The lawyers also argue that the matter is made even more alarming since the tribunal accepted without question FIFA’s submission that they wanted the matter heard by three arbitrators, thus tripling the associated costs.

“On its face, therefore, the CAS appears to be a willing participant in the Respondent’s gamesmanship, especially if the CAS had institutional knowledge that the Respondent – an entity with immeasurable financial resources – would not be advancing their share of the arbitration costs,” the lawyers said.

“This is at least an unacceptable display of apparent institutional bias.”

In light of the development, the lawyers revealed that FIFA subsequently issued a letter to the CAS indicating that they (CAS) must suspend FIFA’s response to the Appellants until the Appellants pay the full costs. CAS, they said, has agreed that FIFA should be able to benefit from the extension.

“As it stands, there are very real doubts that the CAS remains an appropriate and fair forum for the resolution of this dispute,” the lawyers concluded.

 

 

 

 

Football’s world governing body FIFA is against the appointment of a single arbitrator to hear the dispute between it and the ousted executive of the Trinidad and Tobago Football Association (TTFA).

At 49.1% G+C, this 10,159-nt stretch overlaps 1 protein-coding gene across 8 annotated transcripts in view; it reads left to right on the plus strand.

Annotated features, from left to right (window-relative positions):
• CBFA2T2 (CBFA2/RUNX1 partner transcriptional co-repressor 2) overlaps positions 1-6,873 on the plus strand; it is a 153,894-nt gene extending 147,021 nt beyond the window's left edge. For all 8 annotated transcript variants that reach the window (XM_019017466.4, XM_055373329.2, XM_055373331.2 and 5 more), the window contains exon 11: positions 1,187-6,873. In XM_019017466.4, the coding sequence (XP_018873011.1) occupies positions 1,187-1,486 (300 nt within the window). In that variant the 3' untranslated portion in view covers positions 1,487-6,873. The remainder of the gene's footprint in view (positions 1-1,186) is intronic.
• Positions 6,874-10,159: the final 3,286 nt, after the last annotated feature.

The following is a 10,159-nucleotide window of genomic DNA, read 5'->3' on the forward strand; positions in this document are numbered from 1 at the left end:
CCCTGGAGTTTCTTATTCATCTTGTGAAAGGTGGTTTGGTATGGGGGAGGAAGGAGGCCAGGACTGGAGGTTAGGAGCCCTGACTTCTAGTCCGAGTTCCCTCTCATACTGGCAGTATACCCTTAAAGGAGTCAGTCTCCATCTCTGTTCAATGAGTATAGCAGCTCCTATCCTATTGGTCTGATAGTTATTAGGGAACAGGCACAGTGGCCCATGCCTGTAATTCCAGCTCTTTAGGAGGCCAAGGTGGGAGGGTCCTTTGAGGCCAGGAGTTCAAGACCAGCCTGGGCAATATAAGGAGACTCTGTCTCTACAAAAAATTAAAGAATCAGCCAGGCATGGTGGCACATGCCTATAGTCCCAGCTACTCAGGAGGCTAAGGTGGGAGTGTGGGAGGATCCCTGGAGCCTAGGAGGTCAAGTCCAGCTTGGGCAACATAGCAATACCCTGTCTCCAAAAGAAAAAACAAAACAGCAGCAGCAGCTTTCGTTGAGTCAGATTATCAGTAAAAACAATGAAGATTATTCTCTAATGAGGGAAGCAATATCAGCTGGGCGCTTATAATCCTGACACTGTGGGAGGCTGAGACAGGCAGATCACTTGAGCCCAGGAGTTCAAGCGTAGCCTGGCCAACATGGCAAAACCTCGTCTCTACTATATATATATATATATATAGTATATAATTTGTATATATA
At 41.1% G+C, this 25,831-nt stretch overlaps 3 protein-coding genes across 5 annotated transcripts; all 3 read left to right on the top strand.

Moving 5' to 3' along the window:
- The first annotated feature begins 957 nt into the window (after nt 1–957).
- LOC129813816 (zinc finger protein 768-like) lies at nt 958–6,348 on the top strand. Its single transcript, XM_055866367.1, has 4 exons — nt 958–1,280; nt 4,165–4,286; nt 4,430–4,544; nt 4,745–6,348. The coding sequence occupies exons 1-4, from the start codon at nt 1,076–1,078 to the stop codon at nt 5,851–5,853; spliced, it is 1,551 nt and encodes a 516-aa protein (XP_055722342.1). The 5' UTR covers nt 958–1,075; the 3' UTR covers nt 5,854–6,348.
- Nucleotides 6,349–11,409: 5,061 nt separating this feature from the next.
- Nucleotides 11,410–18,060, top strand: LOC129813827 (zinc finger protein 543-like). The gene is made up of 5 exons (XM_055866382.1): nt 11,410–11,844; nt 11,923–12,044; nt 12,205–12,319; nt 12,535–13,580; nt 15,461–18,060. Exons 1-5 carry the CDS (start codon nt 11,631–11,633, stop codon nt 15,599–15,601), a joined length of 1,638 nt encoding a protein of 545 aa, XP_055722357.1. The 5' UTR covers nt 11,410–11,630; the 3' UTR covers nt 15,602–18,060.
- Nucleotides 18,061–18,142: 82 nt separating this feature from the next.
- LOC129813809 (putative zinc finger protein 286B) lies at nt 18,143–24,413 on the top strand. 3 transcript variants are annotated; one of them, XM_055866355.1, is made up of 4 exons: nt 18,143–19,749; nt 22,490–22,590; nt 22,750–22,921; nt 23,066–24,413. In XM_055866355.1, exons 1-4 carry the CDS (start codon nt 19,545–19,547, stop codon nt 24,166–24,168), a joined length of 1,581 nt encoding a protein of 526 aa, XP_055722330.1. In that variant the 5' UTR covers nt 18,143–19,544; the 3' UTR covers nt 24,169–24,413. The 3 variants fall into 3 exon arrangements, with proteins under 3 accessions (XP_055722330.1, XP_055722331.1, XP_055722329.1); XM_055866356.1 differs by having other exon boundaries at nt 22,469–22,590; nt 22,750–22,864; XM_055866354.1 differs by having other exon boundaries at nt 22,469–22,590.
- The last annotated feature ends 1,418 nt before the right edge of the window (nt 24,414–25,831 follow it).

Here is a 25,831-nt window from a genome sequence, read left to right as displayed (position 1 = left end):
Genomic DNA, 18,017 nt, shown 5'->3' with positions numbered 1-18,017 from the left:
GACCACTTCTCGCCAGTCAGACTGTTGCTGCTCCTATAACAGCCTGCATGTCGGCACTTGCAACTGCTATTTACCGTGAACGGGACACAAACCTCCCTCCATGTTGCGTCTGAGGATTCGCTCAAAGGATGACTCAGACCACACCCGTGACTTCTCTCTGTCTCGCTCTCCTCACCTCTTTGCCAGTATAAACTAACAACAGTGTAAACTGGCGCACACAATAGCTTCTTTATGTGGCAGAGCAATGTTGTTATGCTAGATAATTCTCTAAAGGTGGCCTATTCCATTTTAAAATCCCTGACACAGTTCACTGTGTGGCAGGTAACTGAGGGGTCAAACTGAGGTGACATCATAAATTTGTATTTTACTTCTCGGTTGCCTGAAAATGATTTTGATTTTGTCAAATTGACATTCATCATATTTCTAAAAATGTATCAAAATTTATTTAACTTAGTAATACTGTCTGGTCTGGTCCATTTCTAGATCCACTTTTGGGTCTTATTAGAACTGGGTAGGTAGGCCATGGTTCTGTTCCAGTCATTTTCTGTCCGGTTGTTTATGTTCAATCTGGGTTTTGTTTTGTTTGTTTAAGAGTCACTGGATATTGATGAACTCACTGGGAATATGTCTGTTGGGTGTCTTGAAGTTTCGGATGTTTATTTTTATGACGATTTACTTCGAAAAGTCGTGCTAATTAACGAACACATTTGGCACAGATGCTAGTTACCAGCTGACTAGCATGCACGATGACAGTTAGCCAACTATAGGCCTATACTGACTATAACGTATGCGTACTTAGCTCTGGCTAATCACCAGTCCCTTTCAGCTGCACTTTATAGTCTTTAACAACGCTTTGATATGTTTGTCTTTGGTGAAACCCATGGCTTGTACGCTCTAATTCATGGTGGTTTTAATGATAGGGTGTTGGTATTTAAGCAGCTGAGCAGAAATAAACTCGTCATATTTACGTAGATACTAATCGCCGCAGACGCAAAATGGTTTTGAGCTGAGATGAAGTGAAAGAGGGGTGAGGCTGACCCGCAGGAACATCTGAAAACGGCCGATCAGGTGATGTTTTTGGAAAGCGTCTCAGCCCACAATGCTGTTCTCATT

FIFA’s latest football rankings published this week listed the Caribbean powerhouse Trinidad and Tobago at 105th in the world, their second-lowest in history.

A Normalization Committee appointed by FIFA is charged with sorting out dire financial and administrative affairs of the TT Football Association (TTFA) but will the virus that has seen the regional giants plummet to their lowest levels all-time be tackled as well in this process?

The eight-time Caribbean Football Union (CFU) champions have now spent a 10th consecutive month outside the world’s top-100.

The last time T&T’s Soca Warriors were the top-rated Caribbean team on the FIFA Coca-Cola Rankings was October 2016. From 65th in the world three and a half years ago, they have steadily plunged to embarrassing levels, not good enough for a football programme that had long been regarded as the best in the Caribbean.

Absorbed in a political football power war in the past year that included acrimonious election campaigning and subsequent unseating of David John-Williams (DJW) as President, T&T’s football results have been ghastly.

The Coronavirus has dismantled all sporting schedules globally and maybe it’s a good thing for T&T’s football since the inactivity may have eased their fans from some more painful match results.

Former England international and 1986 World Cup defender Terry Fenwick is the new head coach, replacing Dennis Lawrence and the straight-talking ex-defender’s job is likely to be negatively impacted by the current administrative turmoil.

Indeed, there are already media reports of heated exchanges Fenwick has had with the Technical team over dissatisfaction with efforts to sort out passports for foreign-born players being targeted for T&T representation.

T&T’s football fraternity is divided over FIFA’s intervention that sidelined last November’s elected executive, whose attorneys Matthew Gayle and Dr Emir Crowne have now gone to the Court of Arbitration for Sports (CAS) in an effort to annul FIFA’s intervention.